Three weeks after the paddy planted over 150 acres owned by him and his prolonged household had been utterly destroyed after Ghaggar flooding, Kabul Singh Sekhon has managed to re-transplant rice saplings once more. He wouldn’t have managed this with out assist from farmers, and non secular locations in neighbouring Haryana, who had grown some spare rice saplings that had been provided to him. Sekhon has now urged Punjab authorities to develop spare paddy/basmati saplings at an ‘off season’ nursery for flood susceptible areas.
Given the time misplaced because of the rain distress, Sekhon is now solely planting short-durating basmati varieties. Although he should be happy with non-MSP crop now with much less yield, however nonetheless he hopes to chop his losses. Paddy, which has Rs 1815 per quintal MSP this yr, has a yield above 30 quintals per acre. Basmati yield is 20 to 22 quintals per acre and has no assured market.
As Ghaggar swelled, it submerged his whole crop below 5 ft water for over every week. The land owned by the household prolonged to Moonak, probably the most affected village. “The moment water receded I started efforts to look for rice seedlings. I finally got it from three sources — a farmer, a trader and one gurdwara sahib in Haryana,” he mentioned.
“I have spent Rs 7,000 per acre re-transplanting rice saplings again which included Rs 2000 as cost of seedlings, Rs 4000 as labour cost. Remaining amount I spent on transportation of seedlings,” mentioned Sekhon.
Like Sekhon, Hardeep Singh, who’s sarpanch of village Macorad Sahib close to Moonak, too confronted large losses when the paddy crop on his 15 acres land bought uprooted as a consequence of Ghaggar flood. However Hardeep was Fortunate as he may get seedlings from Gurdwara Macorad Sahib freed from value. Like him, different farmers of his village additionally bought saplings from gurdwara and transplanting on almost 700 acres is being achieved in his village. However all of them needed to spend labour value once more.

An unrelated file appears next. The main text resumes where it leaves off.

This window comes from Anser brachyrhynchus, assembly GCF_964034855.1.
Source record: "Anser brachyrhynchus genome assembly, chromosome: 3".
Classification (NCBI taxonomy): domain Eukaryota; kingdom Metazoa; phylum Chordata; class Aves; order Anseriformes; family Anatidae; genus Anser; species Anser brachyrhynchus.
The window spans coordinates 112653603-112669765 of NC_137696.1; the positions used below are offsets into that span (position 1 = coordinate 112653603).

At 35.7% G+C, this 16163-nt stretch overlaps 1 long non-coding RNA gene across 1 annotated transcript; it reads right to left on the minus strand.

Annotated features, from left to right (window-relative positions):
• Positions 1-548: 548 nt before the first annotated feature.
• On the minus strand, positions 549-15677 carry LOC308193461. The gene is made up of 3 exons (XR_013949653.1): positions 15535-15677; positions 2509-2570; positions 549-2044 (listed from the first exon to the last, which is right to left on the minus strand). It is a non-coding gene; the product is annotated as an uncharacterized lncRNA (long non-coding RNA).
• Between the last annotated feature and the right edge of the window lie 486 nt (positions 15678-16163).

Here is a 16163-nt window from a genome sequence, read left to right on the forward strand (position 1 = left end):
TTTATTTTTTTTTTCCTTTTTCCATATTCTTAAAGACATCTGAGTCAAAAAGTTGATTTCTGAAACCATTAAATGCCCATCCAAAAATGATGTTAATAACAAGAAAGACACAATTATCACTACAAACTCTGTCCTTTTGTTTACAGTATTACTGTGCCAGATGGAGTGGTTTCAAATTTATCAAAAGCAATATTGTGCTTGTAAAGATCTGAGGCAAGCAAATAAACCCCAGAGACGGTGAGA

One other farmer Jasbir Singh of in Bathinda’s Mian village needed to spend Rs 5000 per acre for procuring ‘off season’ Basmati seedlings from a fellow farmer, who had some spare seedlings after sowing in his personal fields.
For majority of farmers, who’re re-sowing both basmati, maize or some pulses, the associated fee has been vital. Crop planted over 90,000 acres was broken after single day rain in Punjab on July 16 in 5 districts together with Bathinda, the worst affected, Sangrur, Mukatsar Sahib, Patiala and Fatehgarh Sahib.
“We are getting the announcement done in the villages about the availability of basmati 1509 nursery with us so that farmers can get it for re-plantation as still they can do it by mid August,” mentioned Agriculture Improvement Officer (ADO) for Lehra and Moonak in Sangrur, Dr Inderjit Singh Bhatti. He mentioned that seedlings had been being provided freed from value from a nursery arrange by the district administration at land owned by Gurdwara Macorad Sahib.
“Ghaggar area gets inundated with flood water every now and then, and our point is that every time farmers arrange the seedlings if re-planting time is left, while government only announced a meagre compensation,” mentioned Kabul Singh.
Jagmohan Singh, Basic Secretary BKU (Dakaunda), mentioned that the climate patterns had been seeing adjustments which required measure to satisfy such emergencies. “If individual farmers in Haryana and Punjab can anticipate this and grow spare rice seedlings why can’t government do this as there is hardly any big investment involved,” he mentioned.
In the meantime, as a consequence of floods, the world below basmati crop might be elevated as a result of farmers are left with the basmati sowing time solely.